Policymakers around the world are developing policies that impact how software gets built and who gets to build it. GitHub Policy works to represent the interests of developers and software innovation. One way we do so is to support research and data to inform policy development. We’re proud to support the Center for Strategic and International Studies (CSIS) to refresh their government policies on open source software dataset.
The dataset is a catalog of public policies around the world that touch on open source software, dating back to 1999. CSIS created this dataset and updated it for years, with the seventh and (until now) most recent coming in 2010. Over the years, this dataset has provided a resource for developers and researchers alike. For example, a previous version was used in research showing the contributions of GitHub activity to start-up formation around the world. We’re excited to see what the community does with this latest version.
Since the dataset was first launched, governments are increasingly learning that “contributing upstream” gives them greater security and influence on the software upon which they rely–just as companies have–and with the range of contribution tools available to governments. The German Sovereign Tech Fund is an exciting example of government support for maintainers of critical open source projects. The role open source plays in cybersecurity, innovation, and service delivery makes it essential for governments to consider impacts on open source when developing broader tech policies, of which two in process examples are the EU’s proposed Cyber Resilience Act and AI Act. Given these developments, it’s more pressing than ever that we have good data about government policies on open source around the world.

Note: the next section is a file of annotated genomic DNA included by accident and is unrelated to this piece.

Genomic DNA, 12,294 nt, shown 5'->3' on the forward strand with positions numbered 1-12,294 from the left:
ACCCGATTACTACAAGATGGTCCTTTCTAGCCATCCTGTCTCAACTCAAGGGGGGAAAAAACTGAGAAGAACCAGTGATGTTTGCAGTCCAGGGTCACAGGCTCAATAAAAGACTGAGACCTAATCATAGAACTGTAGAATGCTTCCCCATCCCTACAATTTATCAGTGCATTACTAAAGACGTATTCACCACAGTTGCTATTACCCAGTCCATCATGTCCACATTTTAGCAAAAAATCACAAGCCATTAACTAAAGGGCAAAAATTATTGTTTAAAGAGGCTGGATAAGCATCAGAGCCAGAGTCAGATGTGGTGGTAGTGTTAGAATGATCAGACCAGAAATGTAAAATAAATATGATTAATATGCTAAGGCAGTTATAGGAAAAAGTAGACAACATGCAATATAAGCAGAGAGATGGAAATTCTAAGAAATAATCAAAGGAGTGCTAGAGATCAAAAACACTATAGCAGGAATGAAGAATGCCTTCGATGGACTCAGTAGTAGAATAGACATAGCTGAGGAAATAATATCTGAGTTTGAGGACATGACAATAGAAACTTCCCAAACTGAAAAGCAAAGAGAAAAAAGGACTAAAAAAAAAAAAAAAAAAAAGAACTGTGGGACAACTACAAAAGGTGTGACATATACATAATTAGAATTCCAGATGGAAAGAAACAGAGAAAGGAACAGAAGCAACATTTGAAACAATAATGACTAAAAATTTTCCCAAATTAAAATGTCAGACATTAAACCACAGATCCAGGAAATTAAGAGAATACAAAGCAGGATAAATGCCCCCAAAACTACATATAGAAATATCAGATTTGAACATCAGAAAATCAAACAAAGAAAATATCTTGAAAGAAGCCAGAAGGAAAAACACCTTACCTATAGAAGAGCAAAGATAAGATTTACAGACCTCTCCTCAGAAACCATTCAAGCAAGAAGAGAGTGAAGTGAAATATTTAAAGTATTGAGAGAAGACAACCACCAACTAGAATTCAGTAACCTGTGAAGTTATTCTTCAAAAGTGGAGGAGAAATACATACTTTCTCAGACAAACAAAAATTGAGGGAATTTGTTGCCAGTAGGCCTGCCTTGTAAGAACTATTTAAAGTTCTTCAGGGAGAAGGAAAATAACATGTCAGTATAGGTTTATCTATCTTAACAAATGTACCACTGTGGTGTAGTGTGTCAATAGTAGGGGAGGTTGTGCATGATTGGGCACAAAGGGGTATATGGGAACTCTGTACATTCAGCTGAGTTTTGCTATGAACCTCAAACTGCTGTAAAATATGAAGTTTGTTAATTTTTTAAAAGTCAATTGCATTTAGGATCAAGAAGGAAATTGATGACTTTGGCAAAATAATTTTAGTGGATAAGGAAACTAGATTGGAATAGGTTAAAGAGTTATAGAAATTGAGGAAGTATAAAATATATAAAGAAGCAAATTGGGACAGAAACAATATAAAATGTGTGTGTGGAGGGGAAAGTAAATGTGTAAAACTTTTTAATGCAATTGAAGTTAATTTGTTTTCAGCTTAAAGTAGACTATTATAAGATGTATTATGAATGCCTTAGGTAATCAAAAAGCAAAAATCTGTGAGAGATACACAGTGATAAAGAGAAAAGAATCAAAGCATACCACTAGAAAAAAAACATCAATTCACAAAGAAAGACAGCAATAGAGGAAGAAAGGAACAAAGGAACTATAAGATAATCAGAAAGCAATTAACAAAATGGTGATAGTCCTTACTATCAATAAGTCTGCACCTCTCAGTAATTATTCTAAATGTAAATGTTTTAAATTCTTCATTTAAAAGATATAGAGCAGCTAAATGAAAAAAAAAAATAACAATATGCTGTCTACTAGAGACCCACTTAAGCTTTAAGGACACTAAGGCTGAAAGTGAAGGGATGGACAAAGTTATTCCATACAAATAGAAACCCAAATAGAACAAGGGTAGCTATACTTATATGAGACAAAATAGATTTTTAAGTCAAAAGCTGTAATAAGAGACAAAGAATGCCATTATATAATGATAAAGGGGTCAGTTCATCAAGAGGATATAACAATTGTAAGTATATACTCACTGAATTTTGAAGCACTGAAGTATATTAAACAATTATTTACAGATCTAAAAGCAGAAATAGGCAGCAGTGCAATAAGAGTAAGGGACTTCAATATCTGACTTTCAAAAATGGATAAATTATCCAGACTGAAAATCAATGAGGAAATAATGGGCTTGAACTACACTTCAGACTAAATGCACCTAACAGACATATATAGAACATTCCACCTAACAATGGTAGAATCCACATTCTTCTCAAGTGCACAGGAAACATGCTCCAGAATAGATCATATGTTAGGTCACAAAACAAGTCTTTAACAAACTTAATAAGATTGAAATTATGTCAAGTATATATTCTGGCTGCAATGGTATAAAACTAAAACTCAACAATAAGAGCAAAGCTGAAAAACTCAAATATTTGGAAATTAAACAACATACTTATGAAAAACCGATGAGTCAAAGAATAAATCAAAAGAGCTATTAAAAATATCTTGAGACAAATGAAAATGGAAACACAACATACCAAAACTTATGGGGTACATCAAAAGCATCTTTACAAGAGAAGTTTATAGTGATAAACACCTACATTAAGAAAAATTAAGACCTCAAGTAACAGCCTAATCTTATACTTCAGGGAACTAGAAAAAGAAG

Last month, GitHub’s Chief Legal Officer, Shelley McKinley, joined a panel at CSIS to commemorate the launch of the dataset, with Laura Cunningham of the Open Technology Fund, Allan Friedman from the U.S. Cybersecurity and Infrastructure Security Agency, Frank Nagle of Harvard Business School, and Eugenia Lostri, who co-authored the dataset. The discussion highlighted increasing attention on open source within cybersecurity, measuring open source impact, and the importance of efforts to support communities who maintain and use open source software.
Together with CSIS, we’re excited to see how the community contributes to and builds upon the dataset. Have you come across another policy that mentions open source in your country? Are you interested in expanding the dataset to account for implementation and contributing initial findings? Have an idea for cross-referencing with other datasets? An idea for research leveraging the dataset? Open an issue or pull request!